The Irishman : Review
(Screened at the Middleburg Film Festival on October 20th)
The Irishman finds Martin Scorsese in a reflective, pensive mode, being both a meditation on aging and venturing into seldom-traveled territory. What happens to gangsters who faithfully live up to the Cosa Nostra’s vows of silence and retribution, yet find themselves staring at death not from the barrel of a gun, but time itself? It’s a film which also mirrors Scorsese’s maturing through his cinematic life, having reached a point where he doesn’t need to do anything shocking to get our attention; he merely needs to aim his camera at this rich, engrossing story which stands on its own without his typical violent adornments.
That’s not to say The Irishman doesn’t have its fair share of shocks or violence; these attributes are used more pointedly to loosely chronicle former Teamsters Local 326 president Frank Sheeran’s (Robert DeNiro) rise from lowly trucker to his unspoken job as Union messiah Jimmy Hoffa’s (Al Pacino) right-hand man. A chance meeting with crime family patriarch Russell Bufalino (Joe Pesci) kicks this story into full gear, propelling him into the mafia’s good graces and given multiple responsibilities ranging from “house painting” (explained in the opening minutes) to skimming meat deliveries to simple bribery. Yet he’s a relative pawn compared to his mob higher-ups. They skillfully position him around the board in their game of chess against other gangsters, the US government, and rival Teamster adversaries as they sit back and watch the money roll in.
Steven Zaillian’s script – based on the Frank Sheeran-centric biography “I Heard You Paint Houses” by Charles Brandt – also taps into how families deal with men like Frank and Russell through the eyes of Frank’s daughter Peggy. Played as a child by Lucy Gallina and as an adult by Anna Paquin, Peggy is akin to Lorraine Bracco’s Karen Hill in Scorsese’s Goodfellas, witnessing her father inflict beatings and perceptively intuiting some of his more dastardly actions, but without the starry-eyed adulation or approval. On the contrary, Peggy bears all of this in a resentful silence, preternaturally knowing the crime reports she’s seeing on TV and hearing on the radio are about something her father might have done.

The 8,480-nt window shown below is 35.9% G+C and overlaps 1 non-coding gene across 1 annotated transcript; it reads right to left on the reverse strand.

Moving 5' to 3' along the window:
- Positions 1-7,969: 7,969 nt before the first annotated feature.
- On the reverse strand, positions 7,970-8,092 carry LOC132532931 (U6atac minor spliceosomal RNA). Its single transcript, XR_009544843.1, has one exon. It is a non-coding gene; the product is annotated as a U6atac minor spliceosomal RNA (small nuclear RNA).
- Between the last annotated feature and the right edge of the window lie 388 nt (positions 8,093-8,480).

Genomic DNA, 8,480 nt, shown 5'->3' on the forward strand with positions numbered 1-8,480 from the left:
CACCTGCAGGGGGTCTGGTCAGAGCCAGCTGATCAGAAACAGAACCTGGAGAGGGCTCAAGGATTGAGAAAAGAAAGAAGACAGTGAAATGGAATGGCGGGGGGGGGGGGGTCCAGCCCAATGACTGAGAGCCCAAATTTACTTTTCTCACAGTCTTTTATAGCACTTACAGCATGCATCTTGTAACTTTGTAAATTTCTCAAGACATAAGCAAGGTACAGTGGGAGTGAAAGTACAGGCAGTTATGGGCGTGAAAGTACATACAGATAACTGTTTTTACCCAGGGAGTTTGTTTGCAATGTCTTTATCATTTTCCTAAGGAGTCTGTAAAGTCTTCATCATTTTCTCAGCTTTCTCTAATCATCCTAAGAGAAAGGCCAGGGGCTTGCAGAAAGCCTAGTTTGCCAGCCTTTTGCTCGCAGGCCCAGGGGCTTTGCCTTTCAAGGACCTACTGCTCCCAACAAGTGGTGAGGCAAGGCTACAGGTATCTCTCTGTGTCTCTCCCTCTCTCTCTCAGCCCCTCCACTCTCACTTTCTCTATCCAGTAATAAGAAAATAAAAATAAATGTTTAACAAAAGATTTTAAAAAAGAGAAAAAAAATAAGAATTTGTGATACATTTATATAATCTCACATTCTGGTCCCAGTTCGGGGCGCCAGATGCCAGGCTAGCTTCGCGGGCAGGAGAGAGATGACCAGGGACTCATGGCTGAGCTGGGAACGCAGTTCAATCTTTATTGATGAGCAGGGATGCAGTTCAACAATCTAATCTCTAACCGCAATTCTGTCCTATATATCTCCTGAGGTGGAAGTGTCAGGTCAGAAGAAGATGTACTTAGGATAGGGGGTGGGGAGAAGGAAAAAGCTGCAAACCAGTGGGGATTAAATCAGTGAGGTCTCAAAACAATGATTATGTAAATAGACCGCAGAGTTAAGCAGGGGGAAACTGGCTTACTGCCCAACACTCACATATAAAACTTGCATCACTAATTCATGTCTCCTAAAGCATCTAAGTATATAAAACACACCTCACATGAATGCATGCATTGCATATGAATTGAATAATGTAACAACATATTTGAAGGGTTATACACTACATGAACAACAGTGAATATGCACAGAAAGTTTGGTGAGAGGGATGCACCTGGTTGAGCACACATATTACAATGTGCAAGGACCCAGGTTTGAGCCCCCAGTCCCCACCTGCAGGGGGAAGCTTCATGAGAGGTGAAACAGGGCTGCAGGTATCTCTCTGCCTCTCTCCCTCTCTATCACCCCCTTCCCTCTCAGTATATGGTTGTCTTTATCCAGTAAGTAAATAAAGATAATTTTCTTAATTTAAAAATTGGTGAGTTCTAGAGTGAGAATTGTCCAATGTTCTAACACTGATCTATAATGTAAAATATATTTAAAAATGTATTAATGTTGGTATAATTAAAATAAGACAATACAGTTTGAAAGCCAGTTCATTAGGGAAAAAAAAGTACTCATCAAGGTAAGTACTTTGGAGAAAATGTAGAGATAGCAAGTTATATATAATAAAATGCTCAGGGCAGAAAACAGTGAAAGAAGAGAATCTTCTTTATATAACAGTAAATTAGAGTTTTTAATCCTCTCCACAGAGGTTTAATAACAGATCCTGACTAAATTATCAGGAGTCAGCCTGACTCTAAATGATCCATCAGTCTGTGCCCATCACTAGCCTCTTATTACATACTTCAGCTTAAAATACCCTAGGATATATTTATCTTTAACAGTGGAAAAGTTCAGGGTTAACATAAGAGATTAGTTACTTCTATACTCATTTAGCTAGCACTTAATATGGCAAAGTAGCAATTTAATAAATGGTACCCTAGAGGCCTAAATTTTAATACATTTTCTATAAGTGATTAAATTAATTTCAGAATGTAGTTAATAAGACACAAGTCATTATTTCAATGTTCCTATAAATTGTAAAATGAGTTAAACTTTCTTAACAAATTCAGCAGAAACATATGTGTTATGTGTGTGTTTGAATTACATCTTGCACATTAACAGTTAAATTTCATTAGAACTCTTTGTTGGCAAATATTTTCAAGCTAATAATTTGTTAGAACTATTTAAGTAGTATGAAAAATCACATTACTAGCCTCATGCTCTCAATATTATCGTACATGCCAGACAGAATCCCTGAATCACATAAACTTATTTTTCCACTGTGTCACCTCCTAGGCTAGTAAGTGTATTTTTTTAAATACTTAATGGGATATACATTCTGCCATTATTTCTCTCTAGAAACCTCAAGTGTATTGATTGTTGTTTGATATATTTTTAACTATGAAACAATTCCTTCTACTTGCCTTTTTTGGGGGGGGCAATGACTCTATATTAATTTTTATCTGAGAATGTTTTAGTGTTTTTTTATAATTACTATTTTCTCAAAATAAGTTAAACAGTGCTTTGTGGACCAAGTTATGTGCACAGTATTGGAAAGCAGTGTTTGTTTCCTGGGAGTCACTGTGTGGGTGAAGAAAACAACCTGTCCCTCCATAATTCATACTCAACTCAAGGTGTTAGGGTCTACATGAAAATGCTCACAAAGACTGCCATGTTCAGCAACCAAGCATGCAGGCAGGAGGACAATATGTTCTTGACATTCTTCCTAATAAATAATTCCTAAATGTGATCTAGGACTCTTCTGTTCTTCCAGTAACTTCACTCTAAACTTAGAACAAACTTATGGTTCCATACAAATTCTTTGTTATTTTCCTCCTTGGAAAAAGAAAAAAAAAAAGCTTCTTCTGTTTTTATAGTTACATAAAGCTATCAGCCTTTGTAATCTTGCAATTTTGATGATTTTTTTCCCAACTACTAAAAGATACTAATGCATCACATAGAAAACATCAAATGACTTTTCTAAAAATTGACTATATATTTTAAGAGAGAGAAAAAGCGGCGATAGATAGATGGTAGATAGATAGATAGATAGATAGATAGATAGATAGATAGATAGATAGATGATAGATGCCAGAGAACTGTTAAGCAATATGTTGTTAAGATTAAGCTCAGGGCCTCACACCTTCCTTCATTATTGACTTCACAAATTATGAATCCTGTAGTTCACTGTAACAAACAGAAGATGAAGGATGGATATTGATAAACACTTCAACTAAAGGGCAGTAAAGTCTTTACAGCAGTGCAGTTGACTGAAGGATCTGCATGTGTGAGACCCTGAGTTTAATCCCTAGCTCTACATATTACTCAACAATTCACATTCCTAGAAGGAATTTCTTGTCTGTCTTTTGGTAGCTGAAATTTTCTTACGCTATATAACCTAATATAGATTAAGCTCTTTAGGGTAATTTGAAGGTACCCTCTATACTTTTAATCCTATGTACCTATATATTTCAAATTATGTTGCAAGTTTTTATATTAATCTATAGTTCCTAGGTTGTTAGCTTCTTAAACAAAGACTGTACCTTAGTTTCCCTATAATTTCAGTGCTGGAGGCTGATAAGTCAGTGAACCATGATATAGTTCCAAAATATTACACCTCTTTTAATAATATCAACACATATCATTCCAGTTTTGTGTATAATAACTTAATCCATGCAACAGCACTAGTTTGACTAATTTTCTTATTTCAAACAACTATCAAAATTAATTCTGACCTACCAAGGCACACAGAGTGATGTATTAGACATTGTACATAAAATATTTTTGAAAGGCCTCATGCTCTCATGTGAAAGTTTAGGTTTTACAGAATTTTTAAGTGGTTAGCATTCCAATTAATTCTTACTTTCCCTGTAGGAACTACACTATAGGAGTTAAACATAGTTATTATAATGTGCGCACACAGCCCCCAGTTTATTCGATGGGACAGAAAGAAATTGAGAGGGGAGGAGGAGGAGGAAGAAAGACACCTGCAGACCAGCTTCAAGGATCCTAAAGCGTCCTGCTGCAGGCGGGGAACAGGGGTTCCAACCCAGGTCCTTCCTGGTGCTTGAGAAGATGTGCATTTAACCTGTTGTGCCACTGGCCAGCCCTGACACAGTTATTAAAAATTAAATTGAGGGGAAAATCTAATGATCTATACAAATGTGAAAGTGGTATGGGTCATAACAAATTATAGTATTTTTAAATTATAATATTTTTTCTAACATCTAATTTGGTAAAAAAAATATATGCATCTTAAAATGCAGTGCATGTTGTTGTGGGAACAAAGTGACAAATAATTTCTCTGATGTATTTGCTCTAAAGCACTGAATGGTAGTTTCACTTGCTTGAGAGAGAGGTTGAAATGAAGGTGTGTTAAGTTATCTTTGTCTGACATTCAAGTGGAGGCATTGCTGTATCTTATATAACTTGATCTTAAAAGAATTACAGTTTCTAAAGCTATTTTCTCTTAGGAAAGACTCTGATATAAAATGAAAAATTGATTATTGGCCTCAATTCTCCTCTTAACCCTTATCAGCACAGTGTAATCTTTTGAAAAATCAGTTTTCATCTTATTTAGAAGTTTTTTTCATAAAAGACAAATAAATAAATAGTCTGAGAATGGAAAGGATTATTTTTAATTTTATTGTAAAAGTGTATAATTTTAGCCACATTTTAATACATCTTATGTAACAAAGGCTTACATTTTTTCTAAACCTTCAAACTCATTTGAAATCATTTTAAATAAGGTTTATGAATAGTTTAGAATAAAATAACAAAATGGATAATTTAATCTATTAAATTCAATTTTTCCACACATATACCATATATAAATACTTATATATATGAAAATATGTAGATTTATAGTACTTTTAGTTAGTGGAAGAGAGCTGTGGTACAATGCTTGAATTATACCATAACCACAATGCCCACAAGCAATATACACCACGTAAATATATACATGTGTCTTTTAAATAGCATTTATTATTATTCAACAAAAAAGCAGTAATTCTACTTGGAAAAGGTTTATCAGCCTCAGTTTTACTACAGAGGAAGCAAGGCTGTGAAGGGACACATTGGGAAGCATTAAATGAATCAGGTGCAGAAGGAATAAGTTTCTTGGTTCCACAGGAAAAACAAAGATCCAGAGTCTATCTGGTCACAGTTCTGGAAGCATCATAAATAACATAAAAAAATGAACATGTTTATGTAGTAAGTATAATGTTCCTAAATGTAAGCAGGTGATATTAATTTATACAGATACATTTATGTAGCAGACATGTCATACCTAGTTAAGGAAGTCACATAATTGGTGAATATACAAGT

Gallina and Paquin’s portrayal of this suffering child is the unexpected emotional anchor of The Irishman, being the only non-exaggerated point of human contact for the audience. “Exaggerated” may be too strong a word, considering both DeNiro and Pesci are as normal as we’ve ever seen them in a Scorsese movie. As Frank, DeNiro cuts him from an everyman cloth, indecisive and often trepidatious about the actions Russell has him undertake. Pesci is a firebrand in this movie, electrifying every scene he’s in, but not because of the former outrageousness for which his usual characters are well-known. Instead, he’s more dangerous in his thoughtfulness, as if he knows his word is final and whatever he says will get done. He doesn’t have people killed on a whim; for this extreme, he has to be calculatedly precise about why it needs to be done. In this state, there’s an undeniable power coming from within which cannot be quantified or measured, and Pesci truly becomes a sinister character capable of making both the audience and Peggy unsettled and wary.
Frank’s journey up the mob ladder from wetwork to more heavy involvement in the Teamsters Union finds him at the beck and call of Jimmy Hoffa, a role which Al Pacino gives his usual enigmatic, blowout charisma. He plays Jimmy as a man who wants control, plastering over any kind of setback as a win for him with a drive and fervor seen in the best and worst of politicians. Frank becomes his personal assistant, taking care of problems with either money or a gun just as easily as sheltering Hoffa from press gangs. Pacino, as always, can be relied upon to bring the heat to the screen, and he gives the role a forthright bluster which he uses in his attempts to pour cement – and let it set while pissing on it – over the people in his way.